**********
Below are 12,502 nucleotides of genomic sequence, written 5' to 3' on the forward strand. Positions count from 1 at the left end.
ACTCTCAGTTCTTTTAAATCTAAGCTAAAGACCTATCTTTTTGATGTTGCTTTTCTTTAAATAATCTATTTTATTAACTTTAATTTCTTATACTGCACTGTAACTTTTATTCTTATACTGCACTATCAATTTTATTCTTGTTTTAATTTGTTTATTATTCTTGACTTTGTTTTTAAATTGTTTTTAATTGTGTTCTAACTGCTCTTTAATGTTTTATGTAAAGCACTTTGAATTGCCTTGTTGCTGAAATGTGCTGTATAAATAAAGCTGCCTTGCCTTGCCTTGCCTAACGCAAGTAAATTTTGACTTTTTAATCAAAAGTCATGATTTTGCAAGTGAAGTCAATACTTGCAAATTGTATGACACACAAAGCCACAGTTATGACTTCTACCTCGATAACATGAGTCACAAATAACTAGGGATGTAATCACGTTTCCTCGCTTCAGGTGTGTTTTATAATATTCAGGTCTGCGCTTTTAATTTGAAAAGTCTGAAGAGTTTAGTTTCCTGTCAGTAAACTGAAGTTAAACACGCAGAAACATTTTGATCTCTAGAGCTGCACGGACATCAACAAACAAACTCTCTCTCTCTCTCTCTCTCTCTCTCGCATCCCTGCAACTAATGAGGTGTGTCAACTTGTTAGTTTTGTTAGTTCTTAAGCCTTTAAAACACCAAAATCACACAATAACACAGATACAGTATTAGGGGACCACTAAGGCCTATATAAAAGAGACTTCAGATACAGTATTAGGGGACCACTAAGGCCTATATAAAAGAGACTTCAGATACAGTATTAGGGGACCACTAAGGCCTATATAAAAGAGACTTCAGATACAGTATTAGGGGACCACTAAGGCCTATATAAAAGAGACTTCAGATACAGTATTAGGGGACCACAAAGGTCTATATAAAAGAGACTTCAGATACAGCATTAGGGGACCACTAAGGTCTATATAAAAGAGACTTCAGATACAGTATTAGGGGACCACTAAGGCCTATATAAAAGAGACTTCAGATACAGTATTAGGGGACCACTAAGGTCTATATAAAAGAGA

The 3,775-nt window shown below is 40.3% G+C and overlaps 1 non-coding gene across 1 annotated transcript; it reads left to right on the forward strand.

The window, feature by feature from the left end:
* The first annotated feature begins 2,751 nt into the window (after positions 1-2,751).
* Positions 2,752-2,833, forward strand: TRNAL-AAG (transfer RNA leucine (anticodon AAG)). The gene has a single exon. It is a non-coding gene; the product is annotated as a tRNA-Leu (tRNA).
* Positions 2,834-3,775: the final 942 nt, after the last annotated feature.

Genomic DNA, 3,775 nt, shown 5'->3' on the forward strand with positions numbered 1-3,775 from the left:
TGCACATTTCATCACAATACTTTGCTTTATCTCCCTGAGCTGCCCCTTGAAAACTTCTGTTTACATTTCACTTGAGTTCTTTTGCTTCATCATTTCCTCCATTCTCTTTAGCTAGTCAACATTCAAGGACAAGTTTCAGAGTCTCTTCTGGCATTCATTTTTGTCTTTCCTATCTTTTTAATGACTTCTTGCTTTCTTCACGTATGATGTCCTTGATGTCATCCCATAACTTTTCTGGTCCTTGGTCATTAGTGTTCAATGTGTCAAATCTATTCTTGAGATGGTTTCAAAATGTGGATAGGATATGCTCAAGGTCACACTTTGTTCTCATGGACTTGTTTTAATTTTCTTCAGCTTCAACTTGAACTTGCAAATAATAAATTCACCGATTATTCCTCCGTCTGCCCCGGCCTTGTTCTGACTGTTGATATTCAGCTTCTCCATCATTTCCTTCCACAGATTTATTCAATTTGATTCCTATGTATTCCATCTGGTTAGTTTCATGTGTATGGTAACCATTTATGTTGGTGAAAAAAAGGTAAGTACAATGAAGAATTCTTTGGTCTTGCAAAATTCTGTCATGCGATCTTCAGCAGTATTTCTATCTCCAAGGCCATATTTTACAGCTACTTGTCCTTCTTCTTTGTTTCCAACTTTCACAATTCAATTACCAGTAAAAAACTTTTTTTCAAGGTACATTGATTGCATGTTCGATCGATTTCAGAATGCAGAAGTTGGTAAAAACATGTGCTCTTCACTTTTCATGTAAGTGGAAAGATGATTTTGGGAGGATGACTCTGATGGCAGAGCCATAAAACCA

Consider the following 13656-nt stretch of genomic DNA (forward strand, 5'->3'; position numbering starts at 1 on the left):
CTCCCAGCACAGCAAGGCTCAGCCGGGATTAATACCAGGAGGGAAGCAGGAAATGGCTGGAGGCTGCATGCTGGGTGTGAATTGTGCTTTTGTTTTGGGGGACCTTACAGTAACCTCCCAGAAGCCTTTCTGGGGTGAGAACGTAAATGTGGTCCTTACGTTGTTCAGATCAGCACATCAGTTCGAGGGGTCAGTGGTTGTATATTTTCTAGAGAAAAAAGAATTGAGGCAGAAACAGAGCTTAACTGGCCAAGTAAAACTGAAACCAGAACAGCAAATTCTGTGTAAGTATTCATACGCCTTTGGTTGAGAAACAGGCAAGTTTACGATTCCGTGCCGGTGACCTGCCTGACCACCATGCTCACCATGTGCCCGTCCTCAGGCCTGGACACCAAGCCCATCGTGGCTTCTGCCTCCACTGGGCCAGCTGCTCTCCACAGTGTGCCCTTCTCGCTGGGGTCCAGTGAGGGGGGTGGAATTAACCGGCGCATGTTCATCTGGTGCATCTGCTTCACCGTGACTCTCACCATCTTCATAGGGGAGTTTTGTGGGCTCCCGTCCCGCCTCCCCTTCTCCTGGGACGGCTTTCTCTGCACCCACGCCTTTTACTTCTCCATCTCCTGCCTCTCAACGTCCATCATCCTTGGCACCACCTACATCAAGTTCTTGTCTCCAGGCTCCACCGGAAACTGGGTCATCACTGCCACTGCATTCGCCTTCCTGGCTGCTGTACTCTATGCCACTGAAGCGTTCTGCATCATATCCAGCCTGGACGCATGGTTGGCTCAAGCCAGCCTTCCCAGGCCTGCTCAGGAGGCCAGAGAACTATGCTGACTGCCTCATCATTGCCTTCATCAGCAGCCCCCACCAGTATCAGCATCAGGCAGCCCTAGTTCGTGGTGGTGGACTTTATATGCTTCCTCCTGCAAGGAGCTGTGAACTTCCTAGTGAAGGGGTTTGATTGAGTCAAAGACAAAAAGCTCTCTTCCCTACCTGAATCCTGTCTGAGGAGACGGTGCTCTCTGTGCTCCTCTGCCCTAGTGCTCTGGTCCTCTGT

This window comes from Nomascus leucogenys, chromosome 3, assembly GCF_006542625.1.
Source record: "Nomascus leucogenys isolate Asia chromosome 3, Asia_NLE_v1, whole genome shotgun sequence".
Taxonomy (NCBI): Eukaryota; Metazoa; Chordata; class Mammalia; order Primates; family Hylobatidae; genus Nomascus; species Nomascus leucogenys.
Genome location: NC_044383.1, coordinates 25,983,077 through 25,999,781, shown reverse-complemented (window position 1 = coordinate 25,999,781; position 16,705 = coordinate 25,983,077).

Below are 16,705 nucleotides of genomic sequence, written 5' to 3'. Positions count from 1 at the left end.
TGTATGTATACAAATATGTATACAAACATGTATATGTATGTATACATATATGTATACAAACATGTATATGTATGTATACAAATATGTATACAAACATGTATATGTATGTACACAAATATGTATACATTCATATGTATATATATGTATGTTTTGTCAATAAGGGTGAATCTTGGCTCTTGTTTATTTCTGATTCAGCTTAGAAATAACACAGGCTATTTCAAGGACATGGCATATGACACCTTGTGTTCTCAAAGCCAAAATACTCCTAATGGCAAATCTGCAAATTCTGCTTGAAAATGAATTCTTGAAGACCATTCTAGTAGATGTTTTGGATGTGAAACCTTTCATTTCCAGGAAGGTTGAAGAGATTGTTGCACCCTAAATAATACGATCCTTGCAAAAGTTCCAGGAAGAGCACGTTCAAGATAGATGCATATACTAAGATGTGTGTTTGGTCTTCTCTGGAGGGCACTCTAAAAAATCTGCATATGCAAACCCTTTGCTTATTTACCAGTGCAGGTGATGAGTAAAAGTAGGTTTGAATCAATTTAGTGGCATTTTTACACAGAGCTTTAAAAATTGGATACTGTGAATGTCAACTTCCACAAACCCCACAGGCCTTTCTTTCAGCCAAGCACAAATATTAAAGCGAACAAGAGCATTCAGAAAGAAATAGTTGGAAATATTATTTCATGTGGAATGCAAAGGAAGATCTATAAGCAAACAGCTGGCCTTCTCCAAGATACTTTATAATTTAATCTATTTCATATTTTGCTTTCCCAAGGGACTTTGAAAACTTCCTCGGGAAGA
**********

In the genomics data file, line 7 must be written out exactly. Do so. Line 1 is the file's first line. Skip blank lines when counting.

* Positions 2,834-3,775: the final 942 nt, after the last annotated feature.